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Author Topic: Crystal too far away from XTAL pins?  (Read 1447 times)
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The last thing you did is where you should start looking.
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This maybe of interest:
https://solarbotics.com/product/kardw/
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The way you have it in your schematic isn't the same as how you have it wired up! That goes for me too.

Left Coast, CA (USA)
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Measurement changes behavior
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Actually, one (not uncommon) approach is to use a wire straddling the can into two through-holes.  One can trust the mechanical contact, or if it is necessary to solder the wire to the can in addition, this can be done using a soldering iron with much less heat/ time.


That's common in HAM radio equipment, however seen 4-8 crystals mounted vertically as in crystal filters used to set the IF bandwidth in high performance receivers.
http://ecee.colorado.edu/~mathys/ecen2420/psets/ps07/CrystalFilterP1.jpg
Lefty
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In a ""Staggered" array of crystals like the one in the picture the 'cans' are soldered together to prevent radiated signals from other places including adjacent crystals from affecting the signals being 'filtered'...
Ideally each crystal would be in it's own shielded enclosure, isolated from each other on both sides of the board. There is a lot of Military equipment that is designed that way.
In practice the cases are soldered together at an "Equidistant point" (for symmetry) and that point is grounded. You might have noticed the ground from the "Center" of the "X" shaped wires straight down to the PCB.  this is the equal point and any RF developed across the inductance of the ground wire affects all equally. Remember that these crystals are selected for their resonant frequencies so each will have a slightly different 'sensitivity' to radiation from external sources and the purpose of the ground is to make all equal in RF potential.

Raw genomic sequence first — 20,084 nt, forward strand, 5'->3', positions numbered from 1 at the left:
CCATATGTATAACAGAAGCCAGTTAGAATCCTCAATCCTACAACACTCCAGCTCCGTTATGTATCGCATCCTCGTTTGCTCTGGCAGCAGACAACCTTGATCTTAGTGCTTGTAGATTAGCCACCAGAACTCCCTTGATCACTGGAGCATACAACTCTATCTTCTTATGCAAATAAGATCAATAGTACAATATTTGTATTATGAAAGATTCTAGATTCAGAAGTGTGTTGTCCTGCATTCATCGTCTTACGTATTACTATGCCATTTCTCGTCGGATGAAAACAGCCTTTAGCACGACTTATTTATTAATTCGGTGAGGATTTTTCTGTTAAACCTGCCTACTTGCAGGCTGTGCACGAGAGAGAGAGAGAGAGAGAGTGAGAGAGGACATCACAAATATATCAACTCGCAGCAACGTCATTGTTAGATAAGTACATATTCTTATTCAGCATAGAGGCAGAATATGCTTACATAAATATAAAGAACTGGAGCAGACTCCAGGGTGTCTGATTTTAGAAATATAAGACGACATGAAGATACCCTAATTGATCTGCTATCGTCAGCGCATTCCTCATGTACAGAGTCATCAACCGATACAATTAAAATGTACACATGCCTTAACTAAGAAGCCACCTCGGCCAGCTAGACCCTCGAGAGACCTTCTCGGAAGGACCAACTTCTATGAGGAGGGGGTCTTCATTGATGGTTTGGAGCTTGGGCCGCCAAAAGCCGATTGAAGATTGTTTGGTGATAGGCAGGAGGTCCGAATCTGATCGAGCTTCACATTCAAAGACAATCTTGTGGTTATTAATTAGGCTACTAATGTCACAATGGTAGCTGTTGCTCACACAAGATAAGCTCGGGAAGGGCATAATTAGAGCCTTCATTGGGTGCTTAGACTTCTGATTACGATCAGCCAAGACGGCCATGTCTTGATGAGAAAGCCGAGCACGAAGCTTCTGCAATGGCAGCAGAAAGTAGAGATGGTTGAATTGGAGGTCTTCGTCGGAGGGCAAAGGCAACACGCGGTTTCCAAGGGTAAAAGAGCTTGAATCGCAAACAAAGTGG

Finally the connections on the bottom of the PCB usually are shielded in separate compartments for the receiver filter but may well be unshielded in a transmit filter and just laid down close to the PCB copper.
Edit: I personally have soldered several thousand transceiver crystals to ground without a failure... from 6 to 50 MHz fundamental frequencies. Occasionally one will fail but it is my studied opinion that the failures were defective parts before being soldered to the case. This "Studied" opinion comes from the failure rates which according to some old notes I have dating to that period in my life that show about a 1% failure rate. Digital clock crystals are rarely used in RF applications (Poor relative stability) but when they are used for transceivers they should be grounded, For the reasons I stated and the reasons stated by others in this thread. I hadn't read all the thread before I added my $0.02's worth so a part of my addition is repetition of facts already stated.

Doc
« Last Edit: November 22, 2013, 05:41:41 pm by Docedison » Logged

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NSW Australia